The Flaws of International Board Elections

My current understanding of how the International Board is elected is as follows:  Candidates caucus at International Convention, and are given limited time to have a “Meet the Candidates” and give speeches and answer questions.  Regions are then allowed to vote.  Votes are allocated to regions based on their size, and ballots given to the regions.  The region then votes, choosing 5 delegates.  The 5 delegates are chosen with Regional Board going first, then Chapter Godols, then Regional Chairmen, then other attendees.  Yes ladies and gentlemen, 5 people from your region are allowed to vote on the candidates for I-Board, and those 5 candidates alone.  I will not even go into the philosophical argument of a Trustee voter vs. a Delegate voter, for you do not even need to think that hard to begin realizing the flaws of this system.

BBYO Phone Conference

(I’m pleased to welcome a new author to ShanesGhost [read more about him on our about page]. Posts by ShanesGhost do not necessarily reflect the opinion of BebersGhost, but that’s ok, because posts by BebersGhost don’t necessarily reflect the opinion of ShanesGhost either. I’d also like to take this opportunity to note the arrival of Max Baer’s Ghost on “The Dead Aleph’s Society”. With so many ghosts, it’s like Halloween every day. Trick or treat…  – BebersGhost)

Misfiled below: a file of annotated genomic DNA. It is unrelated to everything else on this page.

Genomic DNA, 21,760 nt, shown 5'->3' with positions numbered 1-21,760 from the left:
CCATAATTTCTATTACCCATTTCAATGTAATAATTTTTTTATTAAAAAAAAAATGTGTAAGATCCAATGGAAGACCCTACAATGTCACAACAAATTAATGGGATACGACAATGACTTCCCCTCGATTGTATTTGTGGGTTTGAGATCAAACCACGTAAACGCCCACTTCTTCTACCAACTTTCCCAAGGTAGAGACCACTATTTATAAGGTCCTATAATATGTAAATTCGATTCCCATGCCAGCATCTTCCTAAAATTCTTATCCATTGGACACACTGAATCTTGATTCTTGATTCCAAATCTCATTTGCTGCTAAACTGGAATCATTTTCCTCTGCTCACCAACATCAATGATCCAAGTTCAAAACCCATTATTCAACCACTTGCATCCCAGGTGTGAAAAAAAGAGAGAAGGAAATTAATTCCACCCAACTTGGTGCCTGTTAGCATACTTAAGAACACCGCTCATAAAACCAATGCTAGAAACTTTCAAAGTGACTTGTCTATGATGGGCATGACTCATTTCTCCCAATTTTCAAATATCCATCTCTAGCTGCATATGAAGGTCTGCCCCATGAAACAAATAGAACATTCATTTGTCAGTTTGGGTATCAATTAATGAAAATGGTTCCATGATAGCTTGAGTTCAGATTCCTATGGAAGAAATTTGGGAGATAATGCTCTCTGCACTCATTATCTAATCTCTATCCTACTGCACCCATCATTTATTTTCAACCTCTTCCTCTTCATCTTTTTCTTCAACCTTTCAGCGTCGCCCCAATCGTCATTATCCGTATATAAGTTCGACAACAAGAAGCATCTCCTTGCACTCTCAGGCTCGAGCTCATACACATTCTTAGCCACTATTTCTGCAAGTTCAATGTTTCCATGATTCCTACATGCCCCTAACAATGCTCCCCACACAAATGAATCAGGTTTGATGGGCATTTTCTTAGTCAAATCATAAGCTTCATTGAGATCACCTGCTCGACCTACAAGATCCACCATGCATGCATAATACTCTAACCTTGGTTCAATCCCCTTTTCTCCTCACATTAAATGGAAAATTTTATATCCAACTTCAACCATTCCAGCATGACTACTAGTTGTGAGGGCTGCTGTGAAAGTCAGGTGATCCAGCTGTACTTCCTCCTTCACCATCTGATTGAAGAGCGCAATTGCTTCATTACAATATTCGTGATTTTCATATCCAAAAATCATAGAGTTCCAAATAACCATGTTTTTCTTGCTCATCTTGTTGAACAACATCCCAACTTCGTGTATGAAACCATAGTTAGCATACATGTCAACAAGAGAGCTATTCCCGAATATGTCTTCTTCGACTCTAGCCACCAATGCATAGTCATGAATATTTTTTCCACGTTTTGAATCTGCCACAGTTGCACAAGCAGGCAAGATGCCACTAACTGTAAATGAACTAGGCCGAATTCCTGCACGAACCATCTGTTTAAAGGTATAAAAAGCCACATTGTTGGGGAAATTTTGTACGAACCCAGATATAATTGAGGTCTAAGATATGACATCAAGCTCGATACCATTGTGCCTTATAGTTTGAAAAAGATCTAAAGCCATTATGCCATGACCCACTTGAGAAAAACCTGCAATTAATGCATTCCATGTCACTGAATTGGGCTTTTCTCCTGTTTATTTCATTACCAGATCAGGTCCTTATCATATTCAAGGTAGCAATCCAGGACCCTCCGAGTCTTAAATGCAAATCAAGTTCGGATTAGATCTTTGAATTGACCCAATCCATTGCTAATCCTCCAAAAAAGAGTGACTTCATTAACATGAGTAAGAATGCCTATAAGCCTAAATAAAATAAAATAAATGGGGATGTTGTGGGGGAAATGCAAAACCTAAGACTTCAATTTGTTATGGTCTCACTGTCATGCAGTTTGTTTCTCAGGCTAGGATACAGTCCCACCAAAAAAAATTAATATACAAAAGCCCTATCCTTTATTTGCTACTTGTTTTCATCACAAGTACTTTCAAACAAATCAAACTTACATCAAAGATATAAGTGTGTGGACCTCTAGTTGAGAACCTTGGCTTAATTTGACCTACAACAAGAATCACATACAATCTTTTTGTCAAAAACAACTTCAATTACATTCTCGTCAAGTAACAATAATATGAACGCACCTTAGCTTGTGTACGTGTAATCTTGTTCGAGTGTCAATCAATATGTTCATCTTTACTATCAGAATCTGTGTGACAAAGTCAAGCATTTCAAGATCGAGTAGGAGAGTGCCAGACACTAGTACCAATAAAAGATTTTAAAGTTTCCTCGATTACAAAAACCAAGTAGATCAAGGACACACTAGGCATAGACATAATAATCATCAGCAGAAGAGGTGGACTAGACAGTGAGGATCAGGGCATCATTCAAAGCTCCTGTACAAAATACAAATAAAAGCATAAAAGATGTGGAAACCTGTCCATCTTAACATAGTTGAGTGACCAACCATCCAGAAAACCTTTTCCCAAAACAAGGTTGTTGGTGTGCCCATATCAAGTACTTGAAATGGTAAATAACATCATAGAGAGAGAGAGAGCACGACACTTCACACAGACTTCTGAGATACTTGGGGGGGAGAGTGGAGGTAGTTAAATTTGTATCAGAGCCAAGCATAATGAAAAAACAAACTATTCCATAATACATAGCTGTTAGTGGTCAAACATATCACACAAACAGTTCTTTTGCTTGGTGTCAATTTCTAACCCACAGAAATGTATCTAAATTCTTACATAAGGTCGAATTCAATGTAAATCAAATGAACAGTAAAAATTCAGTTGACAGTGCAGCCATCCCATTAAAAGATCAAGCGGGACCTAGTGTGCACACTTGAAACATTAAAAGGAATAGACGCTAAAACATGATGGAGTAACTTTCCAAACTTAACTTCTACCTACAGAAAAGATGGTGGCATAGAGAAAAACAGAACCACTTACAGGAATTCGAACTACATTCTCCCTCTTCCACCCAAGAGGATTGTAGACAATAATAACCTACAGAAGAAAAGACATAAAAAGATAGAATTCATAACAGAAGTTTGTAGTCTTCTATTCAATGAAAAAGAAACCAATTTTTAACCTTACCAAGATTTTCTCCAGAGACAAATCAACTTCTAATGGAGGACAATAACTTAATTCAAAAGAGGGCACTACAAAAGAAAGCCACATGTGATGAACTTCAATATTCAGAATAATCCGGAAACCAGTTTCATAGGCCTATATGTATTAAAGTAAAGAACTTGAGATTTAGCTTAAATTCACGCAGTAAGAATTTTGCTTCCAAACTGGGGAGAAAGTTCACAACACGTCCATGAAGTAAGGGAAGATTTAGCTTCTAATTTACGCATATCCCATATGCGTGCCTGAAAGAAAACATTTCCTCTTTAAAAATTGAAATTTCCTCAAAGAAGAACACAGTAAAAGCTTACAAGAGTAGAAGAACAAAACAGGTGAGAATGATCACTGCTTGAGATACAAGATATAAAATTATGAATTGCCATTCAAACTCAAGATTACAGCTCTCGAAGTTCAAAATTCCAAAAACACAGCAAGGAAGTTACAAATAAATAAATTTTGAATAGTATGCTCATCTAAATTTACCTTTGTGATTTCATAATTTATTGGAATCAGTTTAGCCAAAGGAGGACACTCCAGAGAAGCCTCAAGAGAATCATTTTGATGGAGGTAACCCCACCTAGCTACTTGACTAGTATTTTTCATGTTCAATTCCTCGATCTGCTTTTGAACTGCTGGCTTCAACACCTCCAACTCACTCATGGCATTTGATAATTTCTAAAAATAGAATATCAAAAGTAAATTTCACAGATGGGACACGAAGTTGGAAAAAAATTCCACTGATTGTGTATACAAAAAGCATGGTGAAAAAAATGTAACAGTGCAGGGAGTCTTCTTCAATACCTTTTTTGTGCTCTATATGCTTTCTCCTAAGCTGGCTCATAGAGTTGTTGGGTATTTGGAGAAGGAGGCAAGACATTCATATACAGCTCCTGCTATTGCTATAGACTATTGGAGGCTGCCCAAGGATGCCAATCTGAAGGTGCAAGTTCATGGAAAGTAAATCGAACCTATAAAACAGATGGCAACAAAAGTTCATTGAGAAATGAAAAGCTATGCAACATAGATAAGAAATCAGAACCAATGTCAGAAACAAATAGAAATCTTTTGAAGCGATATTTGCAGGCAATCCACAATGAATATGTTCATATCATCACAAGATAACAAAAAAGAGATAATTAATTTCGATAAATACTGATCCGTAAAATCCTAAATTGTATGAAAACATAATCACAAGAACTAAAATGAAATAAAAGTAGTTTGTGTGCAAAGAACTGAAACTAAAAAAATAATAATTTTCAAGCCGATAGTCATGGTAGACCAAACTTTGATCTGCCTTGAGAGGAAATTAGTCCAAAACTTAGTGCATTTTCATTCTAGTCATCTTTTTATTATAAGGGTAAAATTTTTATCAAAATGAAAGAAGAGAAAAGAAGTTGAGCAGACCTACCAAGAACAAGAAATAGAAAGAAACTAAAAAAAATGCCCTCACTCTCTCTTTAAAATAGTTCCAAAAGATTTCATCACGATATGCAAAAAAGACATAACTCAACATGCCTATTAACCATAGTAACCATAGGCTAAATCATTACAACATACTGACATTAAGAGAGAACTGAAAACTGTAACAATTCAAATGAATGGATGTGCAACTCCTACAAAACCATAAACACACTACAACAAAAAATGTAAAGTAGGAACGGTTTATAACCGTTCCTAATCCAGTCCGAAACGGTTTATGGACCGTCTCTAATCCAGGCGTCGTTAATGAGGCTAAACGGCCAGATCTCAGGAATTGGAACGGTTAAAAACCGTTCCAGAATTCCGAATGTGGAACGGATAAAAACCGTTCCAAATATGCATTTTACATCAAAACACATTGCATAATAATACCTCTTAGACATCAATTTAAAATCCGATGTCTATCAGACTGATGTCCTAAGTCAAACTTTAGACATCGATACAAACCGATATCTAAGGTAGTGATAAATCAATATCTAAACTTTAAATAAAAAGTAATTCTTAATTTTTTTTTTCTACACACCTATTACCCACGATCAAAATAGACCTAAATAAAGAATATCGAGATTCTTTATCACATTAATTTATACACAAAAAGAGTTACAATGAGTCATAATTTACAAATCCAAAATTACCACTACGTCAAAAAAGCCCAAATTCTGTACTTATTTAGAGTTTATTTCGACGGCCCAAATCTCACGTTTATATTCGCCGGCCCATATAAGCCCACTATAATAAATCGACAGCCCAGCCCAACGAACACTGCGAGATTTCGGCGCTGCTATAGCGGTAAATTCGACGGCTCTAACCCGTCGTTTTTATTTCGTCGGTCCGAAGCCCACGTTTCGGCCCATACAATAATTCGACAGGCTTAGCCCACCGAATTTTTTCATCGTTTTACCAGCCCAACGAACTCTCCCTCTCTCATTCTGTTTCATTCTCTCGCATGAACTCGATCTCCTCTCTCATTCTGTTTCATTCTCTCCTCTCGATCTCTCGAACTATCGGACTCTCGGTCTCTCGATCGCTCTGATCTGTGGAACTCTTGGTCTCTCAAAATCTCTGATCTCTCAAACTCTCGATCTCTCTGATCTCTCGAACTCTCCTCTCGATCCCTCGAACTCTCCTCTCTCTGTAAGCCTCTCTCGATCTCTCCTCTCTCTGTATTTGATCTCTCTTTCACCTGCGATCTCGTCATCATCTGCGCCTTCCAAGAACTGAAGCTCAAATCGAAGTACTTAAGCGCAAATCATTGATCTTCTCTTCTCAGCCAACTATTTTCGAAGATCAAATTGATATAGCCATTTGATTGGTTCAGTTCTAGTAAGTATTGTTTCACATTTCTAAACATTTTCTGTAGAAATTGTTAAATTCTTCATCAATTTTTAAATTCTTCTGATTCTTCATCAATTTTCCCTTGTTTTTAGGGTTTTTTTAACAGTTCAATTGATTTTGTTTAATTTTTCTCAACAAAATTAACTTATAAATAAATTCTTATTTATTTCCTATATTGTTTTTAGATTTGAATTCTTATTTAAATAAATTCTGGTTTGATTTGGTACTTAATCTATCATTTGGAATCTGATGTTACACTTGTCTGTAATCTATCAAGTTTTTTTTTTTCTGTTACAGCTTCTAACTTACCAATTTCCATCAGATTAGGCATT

Last night there was a phone conference between international staff and members of BBYO. I use the term “between” lightly, because it was really just International staff speaking for an hour and twenty minutes while members tried in vain to get their questions past the Grand Aleph Godol’s selection criteria. While I was not privileged enough to sit in on the conference call, I did have a link forwarded to me containing the audio log of the call.
After listening to the mp3 in its entirety, and pondering over it for a good amount of time, the biggest concern I have is that the members, and the staff do not see eye to eye. In the beginning of the call it seemed that the members had one understanding of how these changes would affect their chapter, and the staff had another. But by the end, it seemed as if nothing had changed that, and the conference call had only served to reinforce each side’s arguments. With the plethora of mysterious whispering, and the almost mocking laughter from Ian aside, the conference call seemed to run in circles. Some great questions were answered, but the energy seemed to die off with statements from staff conveying a message that seemed to say “We are not convinced”. So what does it take to convince a member of international staff, and how can you get both sides to see eye to eye?
Well, it is in the inherent nature of all members of BBYO should have slightly different goals than that of staff, but is this the cause such a disagreement? While it was clear that BBYO Inc. is highly concerned with the safety of every member, and the members of BBYO were highly concerned with the hassle and burden of the proposed red tape, is there no grounds for a compromise? I can guarantee that this dispute will only be calmed if both parties gain a level of mutual understanding, and both parties agree to some form of eye-to-eye communication.